Huckabee comes out to "we want Mike" chant. Huckabee: "I always believed that a kid could go from Hope to higher ground." Says in Hope he learned the Pledge of Allegiance, the preamble to the Constitution, and the Lord's Prayer. He prayed all day long and concluded that America was so exceptional, it must be because it was blessed by God. And he says he spent a lot of time with guns and fishing poles. Big applause for mentions of God and guns. No mention of grits or gravy. 

Huckabee is funny and folksy. He's good at this. I expect he'll be able to rally the old base in Iowa at least.

"We were promised hope but it was just talk," Huckabee says of Obama. Says he's the real man to offer Hope. I guess because he's from a town called Hope. If you did a drinking game on the word "hope," you're now drunk. 

Huckabee taking the populist approach: talking about stagnant wages, student loan debt, housing prices, a fair shake for the working class. Of course, he says government programs are not the answer.

Strongly states that he will protect Social Security and Medicare benefits. This is the sweet spot for Huckabee: evangelical voters who want their retirement benefits. Opposite pole from the party's economic libertarian wing (the Club for Growth is vowing to fight Huckabee). 

Huckabee says Obama has been soft on terrorism and radical Islamists: "I wonder if he could watch a Western from the 50s and figure out who the good guys and the bad guys are."

Says if he is elected president "we will conquer Jihadism." He would deal with them as if they were "deadly snakes." He loves Israel. "Hell will freeze over" before Iran gets a nuclear weapon.

Huckabee affirms that he will "never, ever apologize for America."

Says we've abandoned "Biblical principles" and are now worshipping the "false God" of the courts. They cannot overturn "the laws of nature."

He'll push for term limits. Says holding an office should be public service rather than a lucrative endeavor. Ha. Huckster is just a humble servant, you see.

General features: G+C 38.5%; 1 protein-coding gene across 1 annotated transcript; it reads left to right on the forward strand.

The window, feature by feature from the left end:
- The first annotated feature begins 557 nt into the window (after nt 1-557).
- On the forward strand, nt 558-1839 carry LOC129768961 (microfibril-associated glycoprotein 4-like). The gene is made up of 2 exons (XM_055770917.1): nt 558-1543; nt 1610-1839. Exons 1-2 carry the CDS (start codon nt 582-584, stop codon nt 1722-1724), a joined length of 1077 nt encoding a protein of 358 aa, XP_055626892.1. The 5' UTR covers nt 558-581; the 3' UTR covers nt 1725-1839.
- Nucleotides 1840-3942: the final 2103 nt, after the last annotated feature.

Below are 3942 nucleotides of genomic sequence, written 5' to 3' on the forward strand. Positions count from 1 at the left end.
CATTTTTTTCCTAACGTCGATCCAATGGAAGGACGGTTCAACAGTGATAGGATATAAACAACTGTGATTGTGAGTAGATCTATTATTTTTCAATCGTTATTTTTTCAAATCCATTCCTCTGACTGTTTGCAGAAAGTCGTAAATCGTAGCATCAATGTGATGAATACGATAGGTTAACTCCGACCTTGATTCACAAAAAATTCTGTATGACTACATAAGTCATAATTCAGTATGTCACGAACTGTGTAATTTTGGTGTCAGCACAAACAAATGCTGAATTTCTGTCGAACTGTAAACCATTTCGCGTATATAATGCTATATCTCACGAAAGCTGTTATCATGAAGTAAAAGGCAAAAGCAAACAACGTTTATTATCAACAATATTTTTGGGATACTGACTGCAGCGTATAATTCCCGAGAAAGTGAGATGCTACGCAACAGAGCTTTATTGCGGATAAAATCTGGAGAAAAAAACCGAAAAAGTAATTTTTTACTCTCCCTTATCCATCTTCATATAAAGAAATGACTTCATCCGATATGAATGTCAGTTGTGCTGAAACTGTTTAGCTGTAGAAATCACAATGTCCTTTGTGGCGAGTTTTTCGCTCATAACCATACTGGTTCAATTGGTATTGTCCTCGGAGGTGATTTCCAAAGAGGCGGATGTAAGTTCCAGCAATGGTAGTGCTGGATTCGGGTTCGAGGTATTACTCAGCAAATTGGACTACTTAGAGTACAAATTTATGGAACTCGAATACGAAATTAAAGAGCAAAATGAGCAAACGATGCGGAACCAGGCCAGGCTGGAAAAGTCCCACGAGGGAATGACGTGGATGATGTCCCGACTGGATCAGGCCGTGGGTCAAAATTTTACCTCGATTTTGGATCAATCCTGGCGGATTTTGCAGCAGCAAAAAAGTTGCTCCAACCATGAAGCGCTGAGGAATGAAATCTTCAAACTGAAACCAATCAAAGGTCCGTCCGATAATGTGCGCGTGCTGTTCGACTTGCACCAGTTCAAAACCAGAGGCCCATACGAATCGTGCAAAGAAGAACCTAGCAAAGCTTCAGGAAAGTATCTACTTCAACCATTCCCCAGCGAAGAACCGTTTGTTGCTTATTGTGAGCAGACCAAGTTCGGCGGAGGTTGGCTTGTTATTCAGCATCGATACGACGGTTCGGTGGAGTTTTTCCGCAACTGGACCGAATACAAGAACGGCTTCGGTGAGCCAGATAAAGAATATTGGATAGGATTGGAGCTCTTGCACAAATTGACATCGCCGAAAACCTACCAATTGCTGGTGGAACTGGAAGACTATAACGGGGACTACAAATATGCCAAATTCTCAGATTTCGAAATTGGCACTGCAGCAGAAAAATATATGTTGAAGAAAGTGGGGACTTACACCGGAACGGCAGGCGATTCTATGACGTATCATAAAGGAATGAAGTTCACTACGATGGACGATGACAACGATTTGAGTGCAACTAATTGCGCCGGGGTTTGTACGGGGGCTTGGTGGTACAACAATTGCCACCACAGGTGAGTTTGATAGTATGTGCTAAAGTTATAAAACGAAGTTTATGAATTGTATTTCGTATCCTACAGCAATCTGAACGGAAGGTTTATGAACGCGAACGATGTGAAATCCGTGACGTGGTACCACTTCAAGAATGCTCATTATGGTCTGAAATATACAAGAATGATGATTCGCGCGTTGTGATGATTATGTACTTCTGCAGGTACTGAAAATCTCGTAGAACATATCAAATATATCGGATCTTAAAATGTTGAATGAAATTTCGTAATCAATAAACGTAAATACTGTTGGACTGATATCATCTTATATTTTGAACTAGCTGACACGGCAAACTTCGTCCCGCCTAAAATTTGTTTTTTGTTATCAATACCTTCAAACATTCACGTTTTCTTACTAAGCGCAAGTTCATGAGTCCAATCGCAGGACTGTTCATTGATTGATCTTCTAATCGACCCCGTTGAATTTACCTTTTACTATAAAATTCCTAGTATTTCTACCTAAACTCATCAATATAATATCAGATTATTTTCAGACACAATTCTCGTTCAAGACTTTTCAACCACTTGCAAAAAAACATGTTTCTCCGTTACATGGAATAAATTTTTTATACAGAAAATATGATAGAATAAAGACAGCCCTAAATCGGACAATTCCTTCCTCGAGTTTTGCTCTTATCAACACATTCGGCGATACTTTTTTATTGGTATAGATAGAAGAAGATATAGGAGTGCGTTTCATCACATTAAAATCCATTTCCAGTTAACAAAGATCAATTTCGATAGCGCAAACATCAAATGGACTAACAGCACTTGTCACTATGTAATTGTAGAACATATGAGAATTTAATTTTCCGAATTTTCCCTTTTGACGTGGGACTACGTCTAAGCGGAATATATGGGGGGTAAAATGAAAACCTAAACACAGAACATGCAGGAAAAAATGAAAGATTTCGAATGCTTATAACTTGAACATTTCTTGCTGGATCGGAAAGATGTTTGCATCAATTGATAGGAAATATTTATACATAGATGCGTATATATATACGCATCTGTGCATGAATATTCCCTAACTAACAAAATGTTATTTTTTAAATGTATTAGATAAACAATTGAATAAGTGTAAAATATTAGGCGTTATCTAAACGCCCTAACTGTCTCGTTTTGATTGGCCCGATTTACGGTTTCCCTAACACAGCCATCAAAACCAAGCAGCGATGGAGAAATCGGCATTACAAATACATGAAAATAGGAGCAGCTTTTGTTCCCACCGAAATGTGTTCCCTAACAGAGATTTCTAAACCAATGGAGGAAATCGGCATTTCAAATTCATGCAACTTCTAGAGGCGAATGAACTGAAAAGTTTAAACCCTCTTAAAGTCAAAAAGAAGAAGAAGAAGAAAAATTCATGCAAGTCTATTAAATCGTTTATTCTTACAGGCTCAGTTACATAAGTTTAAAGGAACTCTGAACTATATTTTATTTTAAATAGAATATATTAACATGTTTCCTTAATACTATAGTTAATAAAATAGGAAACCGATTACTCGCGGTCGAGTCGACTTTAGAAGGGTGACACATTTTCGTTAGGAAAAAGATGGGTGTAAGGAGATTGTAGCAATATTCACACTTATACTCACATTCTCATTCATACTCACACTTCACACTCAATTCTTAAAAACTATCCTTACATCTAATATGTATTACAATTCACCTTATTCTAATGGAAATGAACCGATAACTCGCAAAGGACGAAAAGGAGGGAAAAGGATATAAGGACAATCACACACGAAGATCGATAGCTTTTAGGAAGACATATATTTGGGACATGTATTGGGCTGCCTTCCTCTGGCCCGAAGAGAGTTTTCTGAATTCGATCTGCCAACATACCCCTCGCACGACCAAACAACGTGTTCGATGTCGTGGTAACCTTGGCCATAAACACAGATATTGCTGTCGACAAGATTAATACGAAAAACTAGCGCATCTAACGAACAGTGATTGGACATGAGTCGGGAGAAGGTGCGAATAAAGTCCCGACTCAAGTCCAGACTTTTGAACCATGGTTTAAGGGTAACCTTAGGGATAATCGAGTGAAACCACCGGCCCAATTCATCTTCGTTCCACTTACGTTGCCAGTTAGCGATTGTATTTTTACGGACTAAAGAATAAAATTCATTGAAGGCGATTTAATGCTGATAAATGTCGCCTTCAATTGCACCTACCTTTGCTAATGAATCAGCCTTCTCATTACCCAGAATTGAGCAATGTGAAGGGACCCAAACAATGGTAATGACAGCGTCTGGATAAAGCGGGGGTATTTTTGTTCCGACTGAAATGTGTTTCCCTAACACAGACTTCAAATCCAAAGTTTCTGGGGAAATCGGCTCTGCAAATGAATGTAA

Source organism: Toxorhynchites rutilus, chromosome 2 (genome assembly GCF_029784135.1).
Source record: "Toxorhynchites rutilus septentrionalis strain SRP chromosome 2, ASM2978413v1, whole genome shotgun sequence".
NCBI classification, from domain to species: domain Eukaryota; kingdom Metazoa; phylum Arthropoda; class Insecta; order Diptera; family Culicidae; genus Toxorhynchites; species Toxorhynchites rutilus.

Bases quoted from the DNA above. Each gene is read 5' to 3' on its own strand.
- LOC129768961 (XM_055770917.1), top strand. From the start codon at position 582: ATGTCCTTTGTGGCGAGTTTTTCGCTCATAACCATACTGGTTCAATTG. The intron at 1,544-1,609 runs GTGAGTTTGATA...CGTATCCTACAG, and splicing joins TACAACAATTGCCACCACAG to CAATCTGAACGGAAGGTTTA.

"I've never been the favorite candidate of the Wall Street to Washington corridor," he says. Says he's the candidate of the working people, not the billionaires. "I grew up blue collar, not blue blood," he says. This whole thing is hilarious because he's not going to become president, but he'll probably make millions of dollars off of the publicity he gets from running. 

click to enlarge HUCKABEE: Loves God, guns, America, etc.
  • HUCKABEE: Loves God, guns, America, etc.


Tuesday, May 5, 2015 - 09:09:00

Insinuation marks Howard trial so far

click to enlarge Tim Howard - BRIAN CHILSON
  • Brian Chilson
  • Tim Howard
Ashdown — By the end of Monday, the sixth day of Tim Howard’s retrial, prosecutors had presented abundant and undisputed testimony that Howard was a close friend of the victims, used methamphetamine, and sold stolen goods. 
Prosecutors said from the start that their murder case would be circumstantial. But key pieces of it have yet to be connected.

On Monday, Kenny “Chicken” Fields testified that Brian Day, one of the two murder victims, was one of the meth dealers who worked for him and that Day died owing Fields about $2,000. When Prosecutor Bryan Chesshir asked, “Did you kill Brian Day,” Fields answered, “No.”

He then explained the economics of the meth trade that gripped Little River County in 1997 when the murders occurred.

Fields said that he typically fronted Day an ounce of methamphetamine from deliveries he received from Dallas, and that, of the four dealers who worked for him, Day “probably sold more than anybody else.”

Fields said he picked up his supply at weekly “chicken fights” in which he entered his own chickens in Vivian, La., where cock-fighting was legal. He said he’d bring his birds to the fight and purchase anywhere from four ounces to as much as four pounds of meth from his Dallas supplier.

According to Fields, Day typically picked up one ounce per week to sell, for which Fields expected payment within a week to 10 days.

He said he charged his dealers $1,600 per ounce and that they, in turn, charged their customers $100 per gram. Dealers could earn a profit of $1,200 per ounce if they sold all of it.

But several witnesses testified that at the time that Brian Day and his wife Shanon were murdered, they were both snorting a lot of meth, as was their friend, the defendant, Tim Howard.

Fields said that in the two weeks before the Days’ murders, he had fronted Day an ounce, for which Day came up $400 short when it was time to pay a week later. Nevertheless, Fields said, he fronted Day another ounce — a situation he said was not unusual — and that Day told him he would repay the entire $2,000 owed by 8:30 p.m. Friday — the night before the pair was found dead.

While insisting that he was not worried about the money, Fields acknowledged, that in the days just before that weekend, he went to the Days’ house once on Wednesday, twice on Thursday and again on Friday evening, “even though they didn’t owe me the money until the next Tuesday.” Asked if his wife had also gone to the Days’ house on Saturday, when Fields said he was at the cock fights in Louisiana, Fields said she did not.